Experimental and finite element modelling of ultrasonic cutting of food

McCulloch, Euan (2008) Experimental and finite element modelling of ultrasonic cutting of food. PhD thesis, University of Glasgow.

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Printed Thesis Information: https://eleanor.lib.gla.ac.uk/record=b2630085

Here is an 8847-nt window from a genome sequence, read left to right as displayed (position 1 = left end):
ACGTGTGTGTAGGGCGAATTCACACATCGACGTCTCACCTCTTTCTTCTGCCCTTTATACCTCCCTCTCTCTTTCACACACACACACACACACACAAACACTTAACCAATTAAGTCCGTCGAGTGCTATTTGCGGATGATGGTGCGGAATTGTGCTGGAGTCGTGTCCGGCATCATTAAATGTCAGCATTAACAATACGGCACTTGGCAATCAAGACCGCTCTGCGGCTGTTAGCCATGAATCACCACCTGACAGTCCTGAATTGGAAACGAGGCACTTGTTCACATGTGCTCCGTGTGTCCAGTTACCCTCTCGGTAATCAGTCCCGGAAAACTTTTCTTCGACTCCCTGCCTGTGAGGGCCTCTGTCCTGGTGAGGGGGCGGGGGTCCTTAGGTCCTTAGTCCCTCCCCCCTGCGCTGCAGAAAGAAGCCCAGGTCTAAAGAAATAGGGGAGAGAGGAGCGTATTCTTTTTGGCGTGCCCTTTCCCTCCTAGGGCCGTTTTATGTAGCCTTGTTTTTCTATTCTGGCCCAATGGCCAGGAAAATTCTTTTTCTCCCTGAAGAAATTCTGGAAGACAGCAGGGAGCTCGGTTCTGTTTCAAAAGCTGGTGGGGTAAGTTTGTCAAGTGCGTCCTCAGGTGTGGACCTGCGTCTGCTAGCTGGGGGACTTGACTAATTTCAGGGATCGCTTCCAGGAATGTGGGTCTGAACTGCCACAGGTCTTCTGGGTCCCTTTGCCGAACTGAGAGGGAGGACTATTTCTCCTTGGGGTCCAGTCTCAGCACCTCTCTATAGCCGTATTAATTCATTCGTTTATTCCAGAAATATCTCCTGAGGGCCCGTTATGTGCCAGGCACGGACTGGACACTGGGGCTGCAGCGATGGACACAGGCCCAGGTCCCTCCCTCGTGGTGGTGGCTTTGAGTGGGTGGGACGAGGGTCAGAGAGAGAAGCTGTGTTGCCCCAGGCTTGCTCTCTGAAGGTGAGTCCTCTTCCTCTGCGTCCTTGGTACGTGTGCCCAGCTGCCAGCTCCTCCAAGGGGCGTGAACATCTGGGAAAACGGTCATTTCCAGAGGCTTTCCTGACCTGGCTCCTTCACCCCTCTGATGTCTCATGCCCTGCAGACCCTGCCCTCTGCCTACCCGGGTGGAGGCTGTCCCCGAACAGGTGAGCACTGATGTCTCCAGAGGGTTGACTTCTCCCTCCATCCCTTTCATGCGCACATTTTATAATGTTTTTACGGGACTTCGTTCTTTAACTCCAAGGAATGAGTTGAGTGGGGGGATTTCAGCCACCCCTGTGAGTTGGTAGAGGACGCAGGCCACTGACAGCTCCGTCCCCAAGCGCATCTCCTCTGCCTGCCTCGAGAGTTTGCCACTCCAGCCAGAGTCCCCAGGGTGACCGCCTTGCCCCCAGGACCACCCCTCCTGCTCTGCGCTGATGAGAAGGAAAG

In recent years ultrasonic cutting has become an established technology in a variety of industries including the food processing industry to cut a variety of materials. An ultrasonic cutting system consists of a generator, transducer and either a single or multiple blade cutting devices tuned to a specific mode of vibration, commonly the longitudinal mode, between 20 and 100 kHz. High power ultrasonic cutting device design has traditionally relied on the cut requirements of the product, the use of empirical approaches where ultrasonic cutting system parameters such as cutting speed, frequency of vibration, mode of vibration, blade tip amplitude, gain and cutting orientation are determined from experimental and experience of the tool designers. Finite element (FE) models have also been used to predict the vibrational behaviour of the cutting tool. However, the performance of an ultrasonic device critically relies on the interaction of the cutting tool and material to be cut. Currently the interaction between the resonant blade and the material to be cut is neglected but the cutting mechanism at the interface is of significant importance and knowledge of this mechanism would be of considerable benefit to designers when developing ultrasonic cutting blade concepts and processing requirements. Simulations of the cutting process would also enable designers to conduct parametric studies quickly using computational methods instead of conducting lengthy, laborious experimental tests.